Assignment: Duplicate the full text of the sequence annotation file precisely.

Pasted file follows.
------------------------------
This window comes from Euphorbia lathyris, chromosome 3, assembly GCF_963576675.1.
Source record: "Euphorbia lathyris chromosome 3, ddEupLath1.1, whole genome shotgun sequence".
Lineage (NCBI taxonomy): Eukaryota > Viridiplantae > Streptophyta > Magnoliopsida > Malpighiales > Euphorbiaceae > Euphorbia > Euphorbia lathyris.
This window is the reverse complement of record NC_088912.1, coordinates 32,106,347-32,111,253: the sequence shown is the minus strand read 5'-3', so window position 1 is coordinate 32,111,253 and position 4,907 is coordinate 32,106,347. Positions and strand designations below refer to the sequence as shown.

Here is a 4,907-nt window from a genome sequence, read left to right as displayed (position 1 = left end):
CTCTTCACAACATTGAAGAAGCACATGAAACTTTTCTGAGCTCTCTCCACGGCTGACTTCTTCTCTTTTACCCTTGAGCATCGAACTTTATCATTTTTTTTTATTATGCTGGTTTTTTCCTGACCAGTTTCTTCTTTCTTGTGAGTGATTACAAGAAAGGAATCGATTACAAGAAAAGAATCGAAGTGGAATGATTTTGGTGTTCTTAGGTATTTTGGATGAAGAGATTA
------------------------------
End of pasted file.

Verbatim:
This window comes from Euphorbia lathyris, chromosome 3, assembly GCF_963576675.1.
Source record: "Euphorbia lathyris chromosome 3, ddEupLath1.1, whole genome shotgun sequence".
Lineage (NCBI taxonomy): Eukaryota > Viridiplantae > Streptophyta > Magnoliopsida > Malpighiales > Euphorbiaceae > Euphorbia > Euphorbia lathyris.
This window is the reverse complement of record NC_088912.1, coordinates 32,106,347-32,111,253: the sequence shown is the minus strand read 5'-3', so window position 1 is coordinate 32,111,253 and position 4,907 is coordinate 32,106,347. Positions and strand designations below refer to the sequence as shown.

Here is a 4,907-nt window from a genome sequence, read left to right as displayed (position 1 = left end):
CTCTTCACAACATTGAAGAAGCACATGAAACTTTTCTGAGCTCTCTCCACGGCTGACTTCTTCTCTTTTACCCTTGAGCATCGAACTTTATCATTTTTTTTTATTATGCTGGTTTTTTCCTGACCAGTTTCTTCTTTCTTGTGAGTGATTACAAGAAAGGAATCGATTACAAGAAAAGAATCGAAGTGGAATGATTTTGGTGTTCTTAGGTATTTTGGATGAAGAGATTA